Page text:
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Short Story Competition: Here, At the Still Point

Toby Lloyd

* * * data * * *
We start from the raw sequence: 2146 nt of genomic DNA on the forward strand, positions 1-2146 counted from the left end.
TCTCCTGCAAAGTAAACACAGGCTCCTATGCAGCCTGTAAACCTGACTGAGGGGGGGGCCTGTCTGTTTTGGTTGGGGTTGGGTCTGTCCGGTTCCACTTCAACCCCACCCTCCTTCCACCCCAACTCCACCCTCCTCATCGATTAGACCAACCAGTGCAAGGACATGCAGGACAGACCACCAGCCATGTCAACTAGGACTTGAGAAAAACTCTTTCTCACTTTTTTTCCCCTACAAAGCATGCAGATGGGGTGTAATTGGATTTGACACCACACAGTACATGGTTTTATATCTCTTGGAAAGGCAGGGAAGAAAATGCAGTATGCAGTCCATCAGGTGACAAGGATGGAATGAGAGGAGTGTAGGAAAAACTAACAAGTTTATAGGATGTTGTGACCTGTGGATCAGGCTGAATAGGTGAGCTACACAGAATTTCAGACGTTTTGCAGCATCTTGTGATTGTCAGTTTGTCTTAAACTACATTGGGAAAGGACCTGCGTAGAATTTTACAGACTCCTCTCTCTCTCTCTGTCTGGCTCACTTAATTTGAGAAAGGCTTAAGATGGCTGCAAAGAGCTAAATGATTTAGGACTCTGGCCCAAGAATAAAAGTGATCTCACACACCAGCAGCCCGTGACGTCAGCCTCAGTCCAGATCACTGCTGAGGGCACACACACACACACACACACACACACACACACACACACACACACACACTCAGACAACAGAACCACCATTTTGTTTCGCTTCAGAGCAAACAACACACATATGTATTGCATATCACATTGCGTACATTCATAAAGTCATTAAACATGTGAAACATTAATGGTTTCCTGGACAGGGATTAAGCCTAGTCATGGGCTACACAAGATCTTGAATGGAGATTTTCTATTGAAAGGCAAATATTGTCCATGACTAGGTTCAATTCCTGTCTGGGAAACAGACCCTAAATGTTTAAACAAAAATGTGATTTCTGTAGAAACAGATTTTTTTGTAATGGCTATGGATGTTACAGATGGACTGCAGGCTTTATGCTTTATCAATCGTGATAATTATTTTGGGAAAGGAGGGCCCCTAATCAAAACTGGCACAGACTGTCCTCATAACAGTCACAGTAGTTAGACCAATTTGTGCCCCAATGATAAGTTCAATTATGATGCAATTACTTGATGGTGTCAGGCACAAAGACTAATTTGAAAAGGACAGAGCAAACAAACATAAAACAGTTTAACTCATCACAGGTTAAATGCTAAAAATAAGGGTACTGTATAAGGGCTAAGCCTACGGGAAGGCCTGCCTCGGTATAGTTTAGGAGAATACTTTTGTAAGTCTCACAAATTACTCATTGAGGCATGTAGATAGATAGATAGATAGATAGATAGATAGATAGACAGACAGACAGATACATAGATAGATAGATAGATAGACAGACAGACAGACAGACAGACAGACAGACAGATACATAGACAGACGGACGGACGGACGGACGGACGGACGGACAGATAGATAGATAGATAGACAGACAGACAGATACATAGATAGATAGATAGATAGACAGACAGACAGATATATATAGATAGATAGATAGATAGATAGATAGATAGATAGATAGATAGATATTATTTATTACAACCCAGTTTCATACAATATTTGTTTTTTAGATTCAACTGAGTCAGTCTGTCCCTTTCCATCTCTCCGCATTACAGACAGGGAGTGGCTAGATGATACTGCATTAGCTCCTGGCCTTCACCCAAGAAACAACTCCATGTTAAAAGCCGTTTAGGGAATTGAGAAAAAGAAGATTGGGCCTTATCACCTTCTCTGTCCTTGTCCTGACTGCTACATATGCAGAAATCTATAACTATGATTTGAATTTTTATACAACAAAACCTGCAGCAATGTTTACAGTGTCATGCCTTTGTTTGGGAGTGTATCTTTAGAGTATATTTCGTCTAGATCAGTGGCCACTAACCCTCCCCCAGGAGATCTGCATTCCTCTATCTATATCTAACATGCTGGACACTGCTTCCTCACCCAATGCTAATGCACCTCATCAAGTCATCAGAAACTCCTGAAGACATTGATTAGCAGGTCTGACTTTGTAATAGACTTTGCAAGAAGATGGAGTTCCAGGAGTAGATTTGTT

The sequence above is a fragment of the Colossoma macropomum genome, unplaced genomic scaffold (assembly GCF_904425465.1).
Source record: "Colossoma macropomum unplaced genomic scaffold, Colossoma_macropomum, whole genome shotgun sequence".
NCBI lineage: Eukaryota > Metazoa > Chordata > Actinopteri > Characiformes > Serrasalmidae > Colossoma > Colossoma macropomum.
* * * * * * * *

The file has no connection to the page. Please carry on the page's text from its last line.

It’s supposed to be me, Rick and Freddie, but they’re not here yet, so it’s just me. We’re the only ones left; everyone else has moved on or moved out. We said we’d meet at The North Star. The North Star was the name of a bar that used to be here. We used to go there after school. No one else went there very much, so in the end it went bankrupt. Someone bought the place up and opened a new bar called Vinnie’s. We still called it The North Star, but we didn’t go so much. After a while Vinnie’s too went bankrupt. This time no one bought it up, so it became just another abandoned building. One day the sign that said ‘Vinnie’s Bar’ fell clean off, so now the place had no name at all. I heard that when the sign fell off it killed a stray dog. In time squatters moved in. People complained, the council took action, and knocked the building down. They turned the place into a sort of public garden, and planted a few trees. The place became known unofficially as ‘The Rose Garden’, but I don’t know if many people needed a name to call it by. We still called it The North Star. When the trees grew to their full height the garden became quite pretty. It looked strange, being bordered on either side by the estates. You squash all those people in, living like ants, and the trees are given all that leg room. Trees don’t even have legs. Kids smoked weed there after dark. I should know; I’d been one of those kids. When the winds came, they ripped all the trees out of the ground. Have you ever seen an uprooted tree? There is something very desperate about the roots sticking out horizontally, all crooked. Not even children hold on that tight. They must have been some winds to do that. Now there is no bar, and no garden, no customers, and no squatters, and no kids to smoke weed. We still call it The North Star. I guess what I’m trying to say is that we’re resistant to change.